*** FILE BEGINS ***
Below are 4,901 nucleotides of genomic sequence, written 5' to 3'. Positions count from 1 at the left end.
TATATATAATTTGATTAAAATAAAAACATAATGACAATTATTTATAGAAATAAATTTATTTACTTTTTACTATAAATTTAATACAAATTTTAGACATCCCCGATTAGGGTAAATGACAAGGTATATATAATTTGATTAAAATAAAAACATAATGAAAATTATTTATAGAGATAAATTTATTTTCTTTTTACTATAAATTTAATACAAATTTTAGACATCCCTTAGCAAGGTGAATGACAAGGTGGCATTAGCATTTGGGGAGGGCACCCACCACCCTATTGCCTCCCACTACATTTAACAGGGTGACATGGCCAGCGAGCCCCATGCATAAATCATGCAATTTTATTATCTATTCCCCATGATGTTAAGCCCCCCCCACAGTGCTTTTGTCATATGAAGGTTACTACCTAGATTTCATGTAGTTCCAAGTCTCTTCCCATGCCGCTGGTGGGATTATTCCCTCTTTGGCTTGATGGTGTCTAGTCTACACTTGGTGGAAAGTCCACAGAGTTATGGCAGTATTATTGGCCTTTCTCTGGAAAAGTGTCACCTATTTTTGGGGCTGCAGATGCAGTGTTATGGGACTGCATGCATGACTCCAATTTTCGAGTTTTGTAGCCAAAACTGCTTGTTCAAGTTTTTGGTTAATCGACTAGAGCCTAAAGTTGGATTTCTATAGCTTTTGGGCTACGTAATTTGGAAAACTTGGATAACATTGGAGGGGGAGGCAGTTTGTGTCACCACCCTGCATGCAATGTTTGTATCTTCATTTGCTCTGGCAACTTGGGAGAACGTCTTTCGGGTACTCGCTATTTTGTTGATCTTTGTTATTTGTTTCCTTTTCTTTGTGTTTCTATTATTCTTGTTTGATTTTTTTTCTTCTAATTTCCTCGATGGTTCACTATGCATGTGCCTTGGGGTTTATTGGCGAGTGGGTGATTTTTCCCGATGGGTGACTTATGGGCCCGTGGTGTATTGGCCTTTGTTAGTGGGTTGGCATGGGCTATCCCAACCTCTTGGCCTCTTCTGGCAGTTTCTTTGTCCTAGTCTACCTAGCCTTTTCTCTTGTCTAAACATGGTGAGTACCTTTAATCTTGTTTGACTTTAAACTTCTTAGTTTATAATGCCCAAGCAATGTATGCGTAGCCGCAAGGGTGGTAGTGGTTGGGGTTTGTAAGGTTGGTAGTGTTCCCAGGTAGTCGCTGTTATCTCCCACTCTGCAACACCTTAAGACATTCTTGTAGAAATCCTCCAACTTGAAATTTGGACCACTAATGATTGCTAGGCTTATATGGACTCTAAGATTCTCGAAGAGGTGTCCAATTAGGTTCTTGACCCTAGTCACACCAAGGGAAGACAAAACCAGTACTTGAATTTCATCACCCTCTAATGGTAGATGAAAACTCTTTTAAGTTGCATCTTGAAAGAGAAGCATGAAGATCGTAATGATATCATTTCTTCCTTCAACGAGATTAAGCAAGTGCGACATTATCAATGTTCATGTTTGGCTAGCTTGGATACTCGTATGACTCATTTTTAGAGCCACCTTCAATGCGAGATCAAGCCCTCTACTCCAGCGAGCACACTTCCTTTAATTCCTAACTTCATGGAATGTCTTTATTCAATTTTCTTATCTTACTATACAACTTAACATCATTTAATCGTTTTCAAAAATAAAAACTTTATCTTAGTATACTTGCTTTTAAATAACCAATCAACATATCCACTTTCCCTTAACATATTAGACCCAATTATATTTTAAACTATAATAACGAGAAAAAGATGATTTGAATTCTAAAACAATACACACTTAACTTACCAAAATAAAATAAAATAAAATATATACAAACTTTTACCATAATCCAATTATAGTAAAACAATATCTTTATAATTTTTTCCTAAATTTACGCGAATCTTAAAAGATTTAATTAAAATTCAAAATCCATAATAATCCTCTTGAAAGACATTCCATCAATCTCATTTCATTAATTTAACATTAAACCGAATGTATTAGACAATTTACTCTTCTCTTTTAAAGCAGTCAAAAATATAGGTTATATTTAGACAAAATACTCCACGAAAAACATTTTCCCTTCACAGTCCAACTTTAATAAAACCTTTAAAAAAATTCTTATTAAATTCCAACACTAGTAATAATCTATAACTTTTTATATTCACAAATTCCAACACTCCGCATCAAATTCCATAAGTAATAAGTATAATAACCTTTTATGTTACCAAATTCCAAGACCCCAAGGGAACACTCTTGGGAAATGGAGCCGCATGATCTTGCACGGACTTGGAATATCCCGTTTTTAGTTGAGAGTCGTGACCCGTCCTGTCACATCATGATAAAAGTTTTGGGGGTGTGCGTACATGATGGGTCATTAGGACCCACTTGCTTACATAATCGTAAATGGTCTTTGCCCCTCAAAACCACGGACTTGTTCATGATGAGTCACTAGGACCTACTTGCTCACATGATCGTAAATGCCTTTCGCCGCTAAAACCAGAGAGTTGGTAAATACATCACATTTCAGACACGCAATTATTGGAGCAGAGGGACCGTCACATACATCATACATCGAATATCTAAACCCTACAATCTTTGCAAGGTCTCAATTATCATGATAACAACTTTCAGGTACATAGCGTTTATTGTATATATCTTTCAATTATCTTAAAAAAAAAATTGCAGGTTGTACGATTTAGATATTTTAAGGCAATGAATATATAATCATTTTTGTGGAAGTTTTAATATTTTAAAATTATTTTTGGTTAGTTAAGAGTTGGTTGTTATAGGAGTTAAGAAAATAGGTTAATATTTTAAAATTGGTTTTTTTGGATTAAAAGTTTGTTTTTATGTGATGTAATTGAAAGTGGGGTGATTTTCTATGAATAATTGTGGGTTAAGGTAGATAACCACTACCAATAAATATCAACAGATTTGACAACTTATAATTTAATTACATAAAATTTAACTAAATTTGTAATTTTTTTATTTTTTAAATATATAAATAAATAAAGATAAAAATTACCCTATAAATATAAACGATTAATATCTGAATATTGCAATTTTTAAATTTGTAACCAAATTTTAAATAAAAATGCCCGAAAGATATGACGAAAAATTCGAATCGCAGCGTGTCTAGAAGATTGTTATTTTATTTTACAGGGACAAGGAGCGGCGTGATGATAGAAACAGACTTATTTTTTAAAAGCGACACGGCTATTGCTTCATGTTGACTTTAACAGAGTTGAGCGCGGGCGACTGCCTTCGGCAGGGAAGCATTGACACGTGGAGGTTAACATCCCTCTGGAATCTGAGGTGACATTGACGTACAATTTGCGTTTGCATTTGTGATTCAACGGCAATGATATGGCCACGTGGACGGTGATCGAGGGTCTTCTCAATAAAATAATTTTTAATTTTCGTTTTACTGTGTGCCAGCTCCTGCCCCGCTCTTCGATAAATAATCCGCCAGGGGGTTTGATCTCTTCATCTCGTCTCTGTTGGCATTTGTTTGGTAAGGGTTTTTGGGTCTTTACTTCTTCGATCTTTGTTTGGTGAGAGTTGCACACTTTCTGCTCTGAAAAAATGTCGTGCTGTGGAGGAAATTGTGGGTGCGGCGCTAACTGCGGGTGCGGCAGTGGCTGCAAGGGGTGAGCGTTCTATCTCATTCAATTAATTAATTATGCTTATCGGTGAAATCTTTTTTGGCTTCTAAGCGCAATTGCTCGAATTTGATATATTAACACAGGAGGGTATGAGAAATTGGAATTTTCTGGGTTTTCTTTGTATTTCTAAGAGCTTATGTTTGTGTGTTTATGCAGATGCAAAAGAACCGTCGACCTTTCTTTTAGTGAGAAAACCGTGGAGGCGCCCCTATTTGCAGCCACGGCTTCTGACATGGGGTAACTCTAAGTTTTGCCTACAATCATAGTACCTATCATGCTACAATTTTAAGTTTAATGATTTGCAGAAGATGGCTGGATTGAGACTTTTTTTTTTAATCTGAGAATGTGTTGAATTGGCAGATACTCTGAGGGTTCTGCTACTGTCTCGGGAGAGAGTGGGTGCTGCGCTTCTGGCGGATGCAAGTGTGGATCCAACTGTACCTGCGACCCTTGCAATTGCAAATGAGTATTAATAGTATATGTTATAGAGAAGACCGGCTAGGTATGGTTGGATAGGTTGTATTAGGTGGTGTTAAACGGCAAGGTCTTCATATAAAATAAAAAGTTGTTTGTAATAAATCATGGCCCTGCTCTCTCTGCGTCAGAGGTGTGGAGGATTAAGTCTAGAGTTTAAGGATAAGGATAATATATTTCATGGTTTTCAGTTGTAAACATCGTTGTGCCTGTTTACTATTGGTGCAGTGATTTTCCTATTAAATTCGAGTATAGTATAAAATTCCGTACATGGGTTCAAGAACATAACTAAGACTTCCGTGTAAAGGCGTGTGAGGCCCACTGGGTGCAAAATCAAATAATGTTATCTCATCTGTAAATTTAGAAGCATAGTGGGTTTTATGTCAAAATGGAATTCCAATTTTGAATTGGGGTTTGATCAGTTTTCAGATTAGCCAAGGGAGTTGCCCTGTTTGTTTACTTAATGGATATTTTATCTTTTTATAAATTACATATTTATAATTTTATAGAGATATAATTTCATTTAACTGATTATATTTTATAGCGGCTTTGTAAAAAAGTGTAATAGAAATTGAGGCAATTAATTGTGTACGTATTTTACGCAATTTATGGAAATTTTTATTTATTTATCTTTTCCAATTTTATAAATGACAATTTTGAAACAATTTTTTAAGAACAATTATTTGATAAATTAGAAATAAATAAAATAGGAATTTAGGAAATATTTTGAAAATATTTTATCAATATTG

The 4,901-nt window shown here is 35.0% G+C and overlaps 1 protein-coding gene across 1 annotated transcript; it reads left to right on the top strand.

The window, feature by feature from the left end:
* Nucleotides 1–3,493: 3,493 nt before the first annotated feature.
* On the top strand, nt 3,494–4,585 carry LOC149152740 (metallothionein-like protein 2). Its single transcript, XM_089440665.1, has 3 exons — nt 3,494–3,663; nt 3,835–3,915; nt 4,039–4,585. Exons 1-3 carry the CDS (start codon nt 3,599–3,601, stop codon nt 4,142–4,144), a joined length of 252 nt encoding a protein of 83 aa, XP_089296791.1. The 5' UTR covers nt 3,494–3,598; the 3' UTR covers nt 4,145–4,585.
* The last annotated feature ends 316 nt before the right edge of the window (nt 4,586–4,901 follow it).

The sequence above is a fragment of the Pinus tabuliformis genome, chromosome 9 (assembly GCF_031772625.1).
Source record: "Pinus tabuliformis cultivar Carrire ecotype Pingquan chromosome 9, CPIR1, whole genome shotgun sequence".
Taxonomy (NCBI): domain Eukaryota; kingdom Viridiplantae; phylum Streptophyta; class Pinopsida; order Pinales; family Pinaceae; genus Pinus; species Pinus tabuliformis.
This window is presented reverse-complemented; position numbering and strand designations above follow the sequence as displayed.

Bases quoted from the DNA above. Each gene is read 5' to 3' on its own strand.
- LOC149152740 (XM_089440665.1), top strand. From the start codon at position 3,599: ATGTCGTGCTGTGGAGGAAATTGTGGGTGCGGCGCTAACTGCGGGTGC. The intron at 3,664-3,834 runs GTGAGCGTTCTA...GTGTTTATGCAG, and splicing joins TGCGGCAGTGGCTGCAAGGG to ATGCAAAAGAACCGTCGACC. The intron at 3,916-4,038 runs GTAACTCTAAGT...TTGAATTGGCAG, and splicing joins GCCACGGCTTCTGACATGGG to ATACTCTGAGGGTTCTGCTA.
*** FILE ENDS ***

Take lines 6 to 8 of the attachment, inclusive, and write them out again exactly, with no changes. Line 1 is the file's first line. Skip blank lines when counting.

* On the top strand, nt 3,494–4,585 carry LOC149152740 (metallothionein-like protein 2). Its single transcript, XM_089440665.1, has 3 exons — nt 3,494–3,663; nt 3,835–3,915; nt 4,039–4,585. Exons 1-3 carry the CDS (start codon nt 3,599–3,601, stop codon nt 4,142–4,144), a joined length of 252 nt encoding a protein of 83 aa, XP_089296791.1. The 5' UTR covers nt 3,494–3,598; the 3' UTR covers nt 4,145–4,585.
* The last annotated feature ends 316 nt before the right edge of the window (nt 4,586–4,901 follow it).

The sequence above is a fragment of the Pinus tabuliformis genome, chromosome 9 (assembly GCF_031772625.1).